‘What’s your most valuable possession?’ General Montgomery asked a soldier just before D-Day. ‘My rifle, sir,’ came the reply. ‘No, it isn’t,’ Monty replied; ‘it’s your life, and I’m going to save it for you.’ Although of course any large-scale amphibious landing on the heavily defended coastline of north-western Europe would be a major risk, the Allies did everything they possibly could to minimize military casualties through the employment of overwhelming force. This had the effect of hugely increasing the already high stakes, because a major defeat in Normandy in June 1944 would almost certainly have had the effect of the United States abandoning the Germany First policy, and turning to the Pacific War instead. Amphibious operations had not had a rosy history in the Second World War so far, let alone earlier. The 1940 attempted landing at Dakar and the 1942 attack on Dieppe had been disasters; Salerno and Anzio had been near-disasters; Torch had been extremely lucky with the tides and anyway had not been undertaken against the Germans. Further back, Gallipoli haunted the minds of many, not least its prime author, Churchill.
Yet the Normandy landings were going to be different because the planners – initially under Lieutenant-General Sir Frederick Morgan at COSSAC (the London-based organization of the Chief of Staff to the Supreme Allied Commander) – would ensure total air and sea supremacy, would interdict German counter-attack through bombing and airborne assault, and would land truly vast numbers of men – twenty-five divisions by the end of June 1944 and a further fourteen on their way – along with a massive preponderance of war matériel. American war production would be displayed to full effect. Even on top of all that, however, luck would be required. ‘We shall require all the help that God can give us,’ the commander of all naval forces for the operation, Admiral Sir Bertram Ramsay, noted in his diary the night before. ‘I cannot believe that this will not be forthcoming.’ In Führer Directive No. 51 of 3 November 1943, Hitler had stated:
The danger in the East remains, but a greater threatens to the West – the Anglo-Saxon landings. In the East, in the worst scenario, the vast size of the territory allows a loss of ground even on the large scale without delivering us a mortal blow. But it is different in the West!… It is there that the enemy has to attack, there – if we are not deceived – that the decisive landing battles will be fought.
These battles, he told his Führer-conferences from the summer of 1943 onwards, would be decisive not only for the invasion itself, but for the outcome of the war. ‘We have to be on guard like a spider in his web,’ he said on 20 May 1943, adding, ‘Thank God, I have a good nose for such things and can usually anticipate these developments beforehand.’ Enormous amounts of work had already been put into the German fortifications in France known as the Atlantic Wall over the previous eighteen months, with an estimated two million slave labourers working for two years, pouring 18 million tons of concrete to create deep bunkers and impressive fortifications, many of which can still be seen today. Mines were laid in the water and on the beaches, anti-glider poles made from tree trunks, known as Rommel’s asparagus, were dug into fields. Rommel had been given command of Army Group B in January 1944, charged with defending France from invasion. This role clashed with that of Rundstedt, Commander-in-Chief West, who moreover took a fundamentally different view from Rommel, who advocated a concentration of defensive forces on the coast.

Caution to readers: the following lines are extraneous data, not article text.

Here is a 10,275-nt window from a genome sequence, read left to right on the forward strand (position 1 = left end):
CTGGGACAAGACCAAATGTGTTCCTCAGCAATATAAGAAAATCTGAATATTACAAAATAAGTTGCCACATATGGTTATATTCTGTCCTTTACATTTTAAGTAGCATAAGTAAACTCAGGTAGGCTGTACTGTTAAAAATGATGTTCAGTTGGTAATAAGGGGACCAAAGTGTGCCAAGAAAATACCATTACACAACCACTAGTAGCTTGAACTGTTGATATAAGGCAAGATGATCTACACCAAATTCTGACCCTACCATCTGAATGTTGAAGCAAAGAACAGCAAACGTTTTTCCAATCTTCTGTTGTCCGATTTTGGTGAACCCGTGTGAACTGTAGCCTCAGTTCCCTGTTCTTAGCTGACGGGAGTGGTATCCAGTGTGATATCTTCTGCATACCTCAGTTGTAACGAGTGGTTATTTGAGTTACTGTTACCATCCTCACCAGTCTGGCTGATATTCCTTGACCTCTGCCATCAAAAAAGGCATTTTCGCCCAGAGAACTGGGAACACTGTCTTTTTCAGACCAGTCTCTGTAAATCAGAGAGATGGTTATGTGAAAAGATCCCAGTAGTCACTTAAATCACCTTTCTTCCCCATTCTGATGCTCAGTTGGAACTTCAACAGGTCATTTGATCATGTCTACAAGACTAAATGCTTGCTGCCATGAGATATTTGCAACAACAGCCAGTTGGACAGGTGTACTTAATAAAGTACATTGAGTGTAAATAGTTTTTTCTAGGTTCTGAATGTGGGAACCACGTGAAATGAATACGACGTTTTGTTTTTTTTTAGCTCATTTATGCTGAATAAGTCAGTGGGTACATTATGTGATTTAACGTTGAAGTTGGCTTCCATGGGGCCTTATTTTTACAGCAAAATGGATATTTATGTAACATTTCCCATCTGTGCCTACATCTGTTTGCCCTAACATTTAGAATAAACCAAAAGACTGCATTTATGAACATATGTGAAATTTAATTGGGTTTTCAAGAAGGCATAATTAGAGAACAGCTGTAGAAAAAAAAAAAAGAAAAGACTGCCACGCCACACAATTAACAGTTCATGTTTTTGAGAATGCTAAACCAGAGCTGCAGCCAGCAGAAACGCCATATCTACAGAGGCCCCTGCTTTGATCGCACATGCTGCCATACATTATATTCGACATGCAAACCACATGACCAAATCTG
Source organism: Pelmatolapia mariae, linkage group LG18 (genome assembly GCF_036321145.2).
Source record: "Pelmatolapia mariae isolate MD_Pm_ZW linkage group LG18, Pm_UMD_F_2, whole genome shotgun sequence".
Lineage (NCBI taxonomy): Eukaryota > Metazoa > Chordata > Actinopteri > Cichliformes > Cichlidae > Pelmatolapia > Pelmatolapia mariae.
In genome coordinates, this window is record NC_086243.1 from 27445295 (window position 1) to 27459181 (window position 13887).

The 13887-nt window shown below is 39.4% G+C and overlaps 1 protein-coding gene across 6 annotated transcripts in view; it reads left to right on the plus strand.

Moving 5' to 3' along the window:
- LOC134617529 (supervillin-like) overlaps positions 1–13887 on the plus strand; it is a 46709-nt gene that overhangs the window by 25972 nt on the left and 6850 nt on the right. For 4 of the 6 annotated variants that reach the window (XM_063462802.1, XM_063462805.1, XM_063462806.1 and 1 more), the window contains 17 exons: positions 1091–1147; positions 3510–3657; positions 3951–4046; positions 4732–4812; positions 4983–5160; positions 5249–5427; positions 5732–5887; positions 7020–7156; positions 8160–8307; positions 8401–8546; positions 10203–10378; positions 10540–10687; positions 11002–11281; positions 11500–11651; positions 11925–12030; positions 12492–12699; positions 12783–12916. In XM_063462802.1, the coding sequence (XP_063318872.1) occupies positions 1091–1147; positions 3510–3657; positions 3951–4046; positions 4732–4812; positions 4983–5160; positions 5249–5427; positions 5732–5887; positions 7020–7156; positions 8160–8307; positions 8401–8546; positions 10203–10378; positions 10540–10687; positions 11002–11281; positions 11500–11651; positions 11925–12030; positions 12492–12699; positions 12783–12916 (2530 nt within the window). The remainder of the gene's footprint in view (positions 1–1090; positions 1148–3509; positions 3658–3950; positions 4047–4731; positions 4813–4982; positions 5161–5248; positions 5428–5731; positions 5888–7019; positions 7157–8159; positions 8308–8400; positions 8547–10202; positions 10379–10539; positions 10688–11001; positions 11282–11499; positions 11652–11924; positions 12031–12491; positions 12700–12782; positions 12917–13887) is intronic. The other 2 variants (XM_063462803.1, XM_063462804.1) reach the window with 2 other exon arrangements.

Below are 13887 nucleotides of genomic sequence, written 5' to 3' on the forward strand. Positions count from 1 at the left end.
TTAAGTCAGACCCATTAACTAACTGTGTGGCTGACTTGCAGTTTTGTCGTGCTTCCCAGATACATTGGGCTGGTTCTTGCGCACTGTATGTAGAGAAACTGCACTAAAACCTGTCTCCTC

The one person who never wavered in his conviction that the Allies would land in Normandy was Hitler himself. ‘Watch Normandy,’ he said to Rundstedt many times, injunctions which both Rundstedt and his chief of staff General Günther Blumentritt confirmed to Basil Liddell Hart after the war. From March 1944 onwards, Blumentritt recalled, Rundstedt’s staff ‘received repeated warnings about it, starting with the words “The Führer fears…” ’ Neither man knew what had led Hitler to his conclusion, but, as Liddell Hart acknowledged, ‘It would seem that Hitler’s much derided “intuition” was nearer the mark than the calculations of the ablest professional soldiers.’
To mislead the enemy about one’s intentions, capabilities and operations is a strategy as old as military theory itself: the ancient Chinese strategist and philosopher Sun Tzu himself taught that ‘All warfare is based on deception.’ Even if a great deal of the Allied deception activity relied on flummery as much as it did on genuinely worthwhile activity, nothing can detract from the triumph of Operations Fortitude North and Fortitude South in the months before D-Day, which left Hitler stationing hundreds of thousands of men in Norway, Holland, Belgium and the Pas de Calais, rather than on the Normandy beaches where the blow was always going to come, ever since its first inception as a serious plan in the spring of 1942. The two Fortitude operations constitute the most successful deception plan in the history of warfare. These elaborate operations had been put in place by the Allies years earlier. Twice as many reconnaissance flights, interdiction raids and bombing missions took place over the Pas de Calais as over Normandy. The First US Army Group (FUSAG), commanded by General Patton and visited by King George VI, was simply invented and stationed across the Channel from Calais. It came complete with dummy tanks (made from rubber by Shepperton film studios’ set designers), false headquarters, fabricated landing-craft, camp stoves that smoked and even concealed lighting on the airfields. The Germans could not believe that a commander of Patton’s eminence would have been wasted by the Allies on a ruse (indeed Patton could not believe it himself). Very soon his period of disgrace over the slapping incident would be over, however.